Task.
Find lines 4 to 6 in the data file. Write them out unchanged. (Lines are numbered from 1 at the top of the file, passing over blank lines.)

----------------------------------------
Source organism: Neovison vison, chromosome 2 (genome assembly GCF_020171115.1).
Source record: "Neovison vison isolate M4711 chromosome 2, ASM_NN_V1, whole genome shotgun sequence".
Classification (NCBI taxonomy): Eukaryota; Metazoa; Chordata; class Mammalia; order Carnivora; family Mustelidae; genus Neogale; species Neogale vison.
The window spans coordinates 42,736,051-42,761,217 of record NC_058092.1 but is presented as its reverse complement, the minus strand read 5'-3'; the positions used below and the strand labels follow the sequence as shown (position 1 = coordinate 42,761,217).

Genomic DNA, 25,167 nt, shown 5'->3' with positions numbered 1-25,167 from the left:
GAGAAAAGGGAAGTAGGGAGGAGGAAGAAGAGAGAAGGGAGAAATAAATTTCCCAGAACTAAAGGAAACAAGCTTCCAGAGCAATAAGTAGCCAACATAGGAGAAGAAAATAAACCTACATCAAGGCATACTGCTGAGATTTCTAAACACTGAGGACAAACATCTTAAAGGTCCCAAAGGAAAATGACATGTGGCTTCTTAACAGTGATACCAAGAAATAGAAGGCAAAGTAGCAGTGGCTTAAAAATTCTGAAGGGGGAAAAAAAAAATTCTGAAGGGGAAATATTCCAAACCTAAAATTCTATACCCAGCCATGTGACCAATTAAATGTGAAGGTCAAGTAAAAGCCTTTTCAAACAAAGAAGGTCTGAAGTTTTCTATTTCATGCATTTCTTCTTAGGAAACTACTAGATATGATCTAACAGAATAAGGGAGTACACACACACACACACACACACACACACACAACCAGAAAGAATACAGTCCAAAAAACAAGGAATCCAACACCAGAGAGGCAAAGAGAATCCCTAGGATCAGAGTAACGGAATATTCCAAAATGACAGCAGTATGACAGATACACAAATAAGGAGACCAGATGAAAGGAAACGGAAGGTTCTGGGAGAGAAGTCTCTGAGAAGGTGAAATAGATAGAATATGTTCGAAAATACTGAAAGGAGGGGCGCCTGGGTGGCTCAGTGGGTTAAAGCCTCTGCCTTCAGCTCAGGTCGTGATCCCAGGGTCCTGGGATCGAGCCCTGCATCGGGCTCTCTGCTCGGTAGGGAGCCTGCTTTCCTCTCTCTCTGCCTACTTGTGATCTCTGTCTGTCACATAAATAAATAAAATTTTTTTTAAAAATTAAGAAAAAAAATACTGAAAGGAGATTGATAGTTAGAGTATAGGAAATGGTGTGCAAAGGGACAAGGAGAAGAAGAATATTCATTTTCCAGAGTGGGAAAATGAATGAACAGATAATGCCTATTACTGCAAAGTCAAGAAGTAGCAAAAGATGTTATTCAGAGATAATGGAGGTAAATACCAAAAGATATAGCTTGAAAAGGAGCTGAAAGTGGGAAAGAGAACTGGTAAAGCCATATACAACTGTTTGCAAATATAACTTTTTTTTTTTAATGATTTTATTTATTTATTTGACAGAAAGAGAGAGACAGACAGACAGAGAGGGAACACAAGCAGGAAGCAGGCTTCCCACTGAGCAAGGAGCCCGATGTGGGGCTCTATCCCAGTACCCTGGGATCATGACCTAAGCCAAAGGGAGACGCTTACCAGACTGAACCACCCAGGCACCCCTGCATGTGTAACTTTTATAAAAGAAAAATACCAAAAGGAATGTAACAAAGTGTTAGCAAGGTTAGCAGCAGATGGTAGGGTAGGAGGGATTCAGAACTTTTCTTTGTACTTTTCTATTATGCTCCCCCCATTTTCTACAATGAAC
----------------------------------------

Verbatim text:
The window spans coordinates 42,736,051-42,761,217 of record NC_058092.1 but is presented as its reverse complement, the minus strand read 5'-3'; the positions used below and the strand labels follow the sequence as shown (position 1 = coordinate 42,761,217).

Genomic DNA, 25,167 nt, shown 5'->3' with positions numbered 1-25,167 from the left:
GAGAAAAGGGAAGTAGGGAGGAGGAAGAAGAGAGAAGGGAGAAATAAATTTCCCAGAACTAAAGGAAACAAGCTTCCAGAGCAATAAGTAGCCAACATAGGAGAAGAAAATAAACCTACATCAAGGCATACTGCTGAGATTTCTAAACACTGAGGACAAACATCTTAAAGGTCCCAAAGGAAAATGACATGTGGCTTCTTAACAGTGATACCAAGAAATAGAAGGCAAAGTAGCAGTGGCTTAAAAATTCTGAAGGGGGAAAAAAAAAATTCTGAAGGGGAAATATTCCAAACCTAAAATTCTATACCCAGCCATGTGACCAATTAAATGTGAAGGTCAAGTAAAAGCCTTTTCAAACAAAGAAGGTCTGAAGTTTTCTATTTCATGCATTTCTTCTTAGGAAACTACTAGATATGATCTAACAGAATAAGGGAGTACACACACACACACACACACACACACACACAACCAGAAAGAATACAGTCCAAAAAACAAGGAATCCAACACCAGAGAGGCAAAGAGAATCCCTAGGATCAGAGTAACGGAATATTCCAAAATGACAGCAGTATGACAGATACACAAATAAGGAGACCAGATGAAAGGAAACGGAAGGTTCTGGGAGAGAAGTCTCTGAGAAGGTGAAATAGATAGAATATGTTCGAAAATACTGAAAGGAGGGGCGCCTGGGTGGCTCAGTGGGTTAAAGCCTCTGCCTTCAGCTCAGGTCGTGATCCCAGGGTCCTGGGATCGAGCCCTGCATCGGGCTCTCTGCTCGGTAGGGAGCCTGCTTTCCTCTCTCTCTGCCTACTTGTGATCTCTGTCTGTCACATAAATAAATAAAATTTTTTTTAAAAATTAAGAAAAAAAATACTGAAAGGAGATTGATAGTTAGAGTATAGGAAATGGTGTGCAAAGGGACAAGGAGAAGAAGAATATTCATTTTCCAGAGTGGGAAAATGAATGAACAGATAATGCCTATTACTGCAAAGTCAAGAAGTAGCAAAAGATGTTATTCAGAGATAATGGAGGTAAATACCAAAAGATATAGCTTGAAAAGGAGCTGAAAGTGGGAAAGAGAACTGGTAAAGCCATATACAACTGTTTGCAAATATAACTTTTTTTTTTTAATGATTTTATTTATTTATTTGACAGAAAGAGAGAGACAGACAGACAGAGAGGGAACACAAGCAGGAAGCAGGCTTCCCACTGAGCAAGGAGCCCGATGTGGGGCTCTATCCCAGTACCCTGGGATCATGACCTAAGCCAAAGGGAGACGCTTACCAGACTGAACCACCCAGGCACCCCTGCATGTGTAACTTTTATAAAAGAAAAATACCAAAAGGAATGTAACAAAGTGTTAGCAAGGTTAGCAGCAGATGGTAGGGTAGGAGGGATTCAGAACTTTTCTTTGTACTTTTCTATTATGCTCCCCCCATTTTCTACAATGAAC